Three keys to getting global expansion right

Sudheesh is the CEO thought point. Before joining ThoughtSpot, Sudheesh was President of Nutanix.

It’s hard for a startup to know when the right time is to go global — but it’s easy to scale too fast or enter the wrong market. Almost every company starts with a single market, and determining when and how to expand internationally is a challenge that every successful company must ultimately address.

At ThoughtSpot, we are familiar with the ups and downs of global expansion. Since I joined the company in 2018, we have changed our entire business model. As you can imagine, international sales teams built around outdated business models were not built to succeed. We have had to take some strategic steps to reassess and restore our global footprint. In some cases, we divest from certain territories. In other areas, we expanded or shifted to a partner-led strategy. This is an ongoing process that is critical to our ability to achieve our corporate goals.

Through these experiences, we have learned some important lessons about how to do business abroad. Many times, U.S. companies customize products or services for their home market and then decide to expand. This is the recipe for disaster. The key to global success is simplicity in theory and complexity in execution—to go global, you have to be local. Here are three keys to getting this right:

1. Maintain your internal culture.

As an expanding company, there are some things you shouldn’t compromise on. One is the unique work culture that sets Silicon Valley startups apart. The innovation culture in Silicon Valley relies heavily on a lack of hierarchy and a willingness to aim high no matter who you are or how long you work.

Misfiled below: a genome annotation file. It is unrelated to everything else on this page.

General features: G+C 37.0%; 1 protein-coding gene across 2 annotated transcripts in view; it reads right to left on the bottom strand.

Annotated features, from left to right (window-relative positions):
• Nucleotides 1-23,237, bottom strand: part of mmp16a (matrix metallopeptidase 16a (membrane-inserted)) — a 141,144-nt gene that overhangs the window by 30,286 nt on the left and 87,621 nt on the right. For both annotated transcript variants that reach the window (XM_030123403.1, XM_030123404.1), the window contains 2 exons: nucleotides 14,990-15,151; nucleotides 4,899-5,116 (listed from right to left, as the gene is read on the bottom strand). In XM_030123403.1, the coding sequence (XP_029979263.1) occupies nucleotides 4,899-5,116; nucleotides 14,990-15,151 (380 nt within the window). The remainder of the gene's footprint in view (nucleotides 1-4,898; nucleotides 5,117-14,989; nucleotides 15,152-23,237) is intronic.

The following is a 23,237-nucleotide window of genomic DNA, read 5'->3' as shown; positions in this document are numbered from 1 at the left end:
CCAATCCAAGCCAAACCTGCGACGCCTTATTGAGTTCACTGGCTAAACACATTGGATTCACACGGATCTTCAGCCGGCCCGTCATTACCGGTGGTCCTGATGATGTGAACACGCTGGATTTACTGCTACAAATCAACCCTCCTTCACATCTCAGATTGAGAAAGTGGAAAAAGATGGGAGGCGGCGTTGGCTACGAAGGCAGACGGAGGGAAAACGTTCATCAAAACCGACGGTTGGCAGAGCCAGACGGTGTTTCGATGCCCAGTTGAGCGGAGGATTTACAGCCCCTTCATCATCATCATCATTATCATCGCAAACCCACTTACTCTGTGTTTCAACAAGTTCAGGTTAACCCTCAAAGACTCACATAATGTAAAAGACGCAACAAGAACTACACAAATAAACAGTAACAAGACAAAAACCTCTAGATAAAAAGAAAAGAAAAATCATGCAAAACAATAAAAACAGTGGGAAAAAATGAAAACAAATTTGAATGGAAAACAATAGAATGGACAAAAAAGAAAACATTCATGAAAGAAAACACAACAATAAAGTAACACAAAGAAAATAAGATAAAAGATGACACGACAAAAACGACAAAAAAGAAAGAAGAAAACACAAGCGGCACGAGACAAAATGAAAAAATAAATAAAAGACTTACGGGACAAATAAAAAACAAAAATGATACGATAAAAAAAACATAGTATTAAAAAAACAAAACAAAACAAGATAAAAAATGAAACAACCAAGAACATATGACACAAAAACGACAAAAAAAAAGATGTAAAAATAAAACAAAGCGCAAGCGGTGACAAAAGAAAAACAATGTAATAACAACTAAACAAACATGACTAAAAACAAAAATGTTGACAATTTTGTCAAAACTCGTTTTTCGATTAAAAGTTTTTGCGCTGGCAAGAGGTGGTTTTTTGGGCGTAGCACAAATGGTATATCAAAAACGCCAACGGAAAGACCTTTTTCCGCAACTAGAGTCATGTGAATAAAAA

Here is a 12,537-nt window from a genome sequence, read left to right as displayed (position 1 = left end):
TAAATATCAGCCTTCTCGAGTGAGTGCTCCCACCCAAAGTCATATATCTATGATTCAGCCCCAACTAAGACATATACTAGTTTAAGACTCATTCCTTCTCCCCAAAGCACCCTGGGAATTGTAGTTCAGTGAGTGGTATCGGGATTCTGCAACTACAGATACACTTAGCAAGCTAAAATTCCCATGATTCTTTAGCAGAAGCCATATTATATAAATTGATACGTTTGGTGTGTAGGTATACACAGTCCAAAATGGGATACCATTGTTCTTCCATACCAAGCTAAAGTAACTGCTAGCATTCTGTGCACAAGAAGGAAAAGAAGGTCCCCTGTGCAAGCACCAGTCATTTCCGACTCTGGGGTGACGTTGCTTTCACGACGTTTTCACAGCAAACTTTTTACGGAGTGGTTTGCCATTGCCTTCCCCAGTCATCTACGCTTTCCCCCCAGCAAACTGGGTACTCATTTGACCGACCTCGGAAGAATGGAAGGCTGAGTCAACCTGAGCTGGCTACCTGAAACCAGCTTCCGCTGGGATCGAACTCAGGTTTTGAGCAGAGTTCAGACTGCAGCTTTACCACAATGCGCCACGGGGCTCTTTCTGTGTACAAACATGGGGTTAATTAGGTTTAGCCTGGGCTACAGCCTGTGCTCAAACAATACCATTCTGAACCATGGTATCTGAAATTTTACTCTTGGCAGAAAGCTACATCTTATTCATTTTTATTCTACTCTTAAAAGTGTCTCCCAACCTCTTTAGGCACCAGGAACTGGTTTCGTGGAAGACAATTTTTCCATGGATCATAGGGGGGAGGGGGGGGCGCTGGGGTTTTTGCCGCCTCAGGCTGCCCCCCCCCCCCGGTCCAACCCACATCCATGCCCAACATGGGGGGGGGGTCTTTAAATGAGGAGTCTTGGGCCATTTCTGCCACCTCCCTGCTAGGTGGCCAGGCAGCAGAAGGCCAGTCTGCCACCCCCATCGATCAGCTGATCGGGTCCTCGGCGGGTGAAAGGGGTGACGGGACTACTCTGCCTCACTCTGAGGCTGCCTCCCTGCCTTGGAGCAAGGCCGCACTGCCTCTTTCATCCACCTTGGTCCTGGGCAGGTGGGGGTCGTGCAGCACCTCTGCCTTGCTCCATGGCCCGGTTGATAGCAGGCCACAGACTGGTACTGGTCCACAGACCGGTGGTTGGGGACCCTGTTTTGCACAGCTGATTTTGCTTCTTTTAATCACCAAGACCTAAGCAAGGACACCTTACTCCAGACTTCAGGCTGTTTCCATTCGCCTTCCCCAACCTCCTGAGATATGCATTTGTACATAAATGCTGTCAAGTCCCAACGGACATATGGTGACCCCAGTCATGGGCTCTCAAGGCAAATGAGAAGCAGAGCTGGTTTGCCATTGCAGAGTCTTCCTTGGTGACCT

Silicon Valley itself is a global place with a global culture. It’s living proof that blending people from all over the world can build great work cultures, products and organizations. I’ve lived and worked in multiple countries, and Silicon Valley’s irreverence and ability to challenge the status quo has put it at the heart of the global tech industry.

If you’re a Silicon Valley company, especially a tech startup, there’s no arguing about your internal culture. You want your local national leadership and colleagues to align with your culture, or you risk creating a microculture that is nearly impossible to undo.

2. Adapt your business practices to local conditions.

What you should change is everything around your go-to-market strategy. Successful businesses adapt to local customs. Most companies in the US understand what it’s like to work with a startup. They know that, as an early customer, they may be taking a risk on a promising technology that may not yet be fully mature.

In other parts of the world, this leeway does not exist. Foreign customers pay more attention to product quality, support plans and roadmaps. But be careful with your promises. If you say you’re going to release an update in July, then it needs to happen. Lack of milestones will weaken trust. How you communicate with people overseas is an integral part of the equation. In America, we’ve built a culture where it’s easy to say no. In other parts of the world, employees often say “yes” to unreasonable schedules and do their best. This resulted in missed deadlines that were completely avoidable.